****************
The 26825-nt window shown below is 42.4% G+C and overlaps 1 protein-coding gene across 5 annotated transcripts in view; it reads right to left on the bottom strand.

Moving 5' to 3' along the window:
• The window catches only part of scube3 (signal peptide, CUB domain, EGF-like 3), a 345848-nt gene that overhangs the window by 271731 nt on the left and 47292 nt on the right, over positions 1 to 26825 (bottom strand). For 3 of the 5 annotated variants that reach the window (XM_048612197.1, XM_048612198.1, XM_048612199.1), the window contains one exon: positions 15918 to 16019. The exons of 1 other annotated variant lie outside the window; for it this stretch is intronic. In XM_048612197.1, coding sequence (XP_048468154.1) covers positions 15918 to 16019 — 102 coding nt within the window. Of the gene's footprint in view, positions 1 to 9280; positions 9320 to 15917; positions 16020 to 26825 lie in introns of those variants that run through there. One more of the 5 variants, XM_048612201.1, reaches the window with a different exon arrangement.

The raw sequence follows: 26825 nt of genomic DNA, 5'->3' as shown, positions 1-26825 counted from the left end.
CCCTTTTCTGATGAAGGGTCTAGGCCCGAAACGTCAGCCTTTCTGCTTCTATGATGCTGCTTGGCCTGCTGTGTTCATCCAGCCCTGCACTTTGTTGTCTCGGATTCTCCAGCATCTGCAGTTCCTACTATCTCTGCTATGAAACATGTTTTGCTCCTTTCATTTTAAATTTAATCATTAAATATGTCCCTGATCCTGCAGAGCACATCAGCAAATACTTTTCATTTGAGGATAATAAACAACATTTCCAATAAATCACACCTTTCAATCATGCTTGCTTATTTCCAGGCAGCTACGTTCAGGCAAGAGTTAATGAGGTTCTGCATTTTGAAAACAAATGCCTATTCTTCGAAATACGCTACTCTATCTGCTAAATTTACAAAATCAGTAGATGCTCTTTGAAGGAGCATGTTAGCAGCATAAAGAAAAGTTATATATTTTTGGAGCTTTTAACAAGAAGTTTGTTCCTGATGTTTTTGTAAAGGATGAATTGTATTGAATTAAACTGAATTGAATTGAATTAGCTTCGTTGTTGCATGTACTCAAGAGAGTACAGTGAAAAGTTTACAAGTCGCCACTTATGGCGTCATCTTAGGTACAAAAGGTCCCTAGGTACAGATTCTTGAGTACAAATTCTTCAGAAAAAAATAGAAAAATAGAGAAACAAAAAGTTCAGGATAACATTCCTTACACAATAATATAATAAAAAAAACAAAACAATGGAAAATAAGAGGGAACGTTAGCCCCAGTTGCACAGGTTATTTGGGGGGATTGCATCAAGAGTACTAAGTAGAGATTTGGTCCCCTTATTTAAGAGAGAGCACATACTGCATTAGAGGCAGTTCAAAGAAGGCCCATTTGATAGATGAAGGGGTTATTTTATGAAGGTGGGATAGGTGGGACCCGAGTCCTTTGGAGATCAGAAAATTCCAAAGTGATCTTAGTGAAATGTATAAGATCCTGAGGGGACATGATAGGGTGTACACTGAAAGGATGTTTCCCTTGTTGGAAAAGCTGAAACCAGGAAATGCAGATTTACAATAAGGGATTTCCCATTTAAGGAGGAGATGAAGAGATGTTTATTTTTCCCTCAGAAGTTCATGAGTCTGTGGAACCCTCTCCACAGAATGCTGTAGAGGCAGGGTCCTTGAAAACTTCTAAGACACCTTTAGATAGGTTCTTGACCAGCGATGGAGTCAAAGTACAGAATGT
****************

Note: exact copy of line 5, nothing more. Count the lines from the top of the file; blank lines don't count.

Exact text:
CCCTTTTCTGATGAAGGGTCTAGGCCCGAAACGTCAGCCTTTCTGCTTCTATGATGCTGCTTGGCCTGCTGTGTTCATCCAGCCCTGCACTTTGTTGTCTCGGATTCTCCAGCATCTGCAGTTCCTACTATCTCTGCTATGAAACATGTTTTGCTCCTTTCATTTTAAATTTAATCATTAAATATGTCCCTGATCCTGCAGAGCACATCAGCAAATACTTTTCATTTGAGGATAATAAACAACATTTCCAATAAATCACACCTTTCAATCATGCTTGCTTATTTCCAGGCAGCTACGTTCAGGCAAGAGTTAATGAGGTTCTGCATTTTGAAAACAAATGCCTATTCTTCGAAATACGCTACTCTATCTGCTAAATTTACAAAATCAGTAGATGCTCTTTGAAGGAGCATGTTAGCAGCATAAAGAAAAGTTATATATTTTTGGAGCTTTTAACAAGAAGTTTGTTCCTGATGTTTTTGTAAAGGATGAATTGTATTGAATTAAACTGAATTGAATTGAATTAGCTTCGTTGTTGCATGTACTCAAGAGAGTACAGTGAAAAGTTTACAAGTCGCCACTTATGGCGTCATCTTAGGTACAAAAGGTCCCTAGGTACAGATTCTTGAGTACAAATTCTTCAGAAAAAAATAGAAAAATAGAGAAACAAAAAGTTCAGGATAACATTCCTTACACAATAATATAATAAAAAAAACAAAACAATGGAAAATAAGAGGGAACGTTAGCCCCAGTTGCACAGGTTATTTGGGGGGATTGCATCAAGAGTACTAAGTAGAGATTTGGTCCCCTTATTTAAGAGAGAGCACATACTGCATTAGAGGCAGTTCAAAGAAGGCCCATTTGATAGATGAAGGGGTTATTTTATGAAGGTGGGATAGGTGGGACCCGAGTCCTTTGGAGATCAGAAAATTCCAAAGTGATCTTAGTGAAATGTATAAGATCCTGAGGGGACATGATAGGGTGTACACTGAAAGGATGTTTCCCTTGTTGGAAAAGCTGAAACCAGGAAATGCAGATTTACAATAAGGGATTTCCCATTTAAGGAGGAGATGAAGAGATGTTTATTTTTCCCTCAGAAGTTCATGAGTCTGTGGAACCCTCTCCACAGAATGCTGTAGAGGCAGGGTCCTTGAAAACTTCTAAGACACCTTTAGATAGGTTCTTGACCAGCGATGGAGTCAAAGTACAGAATGT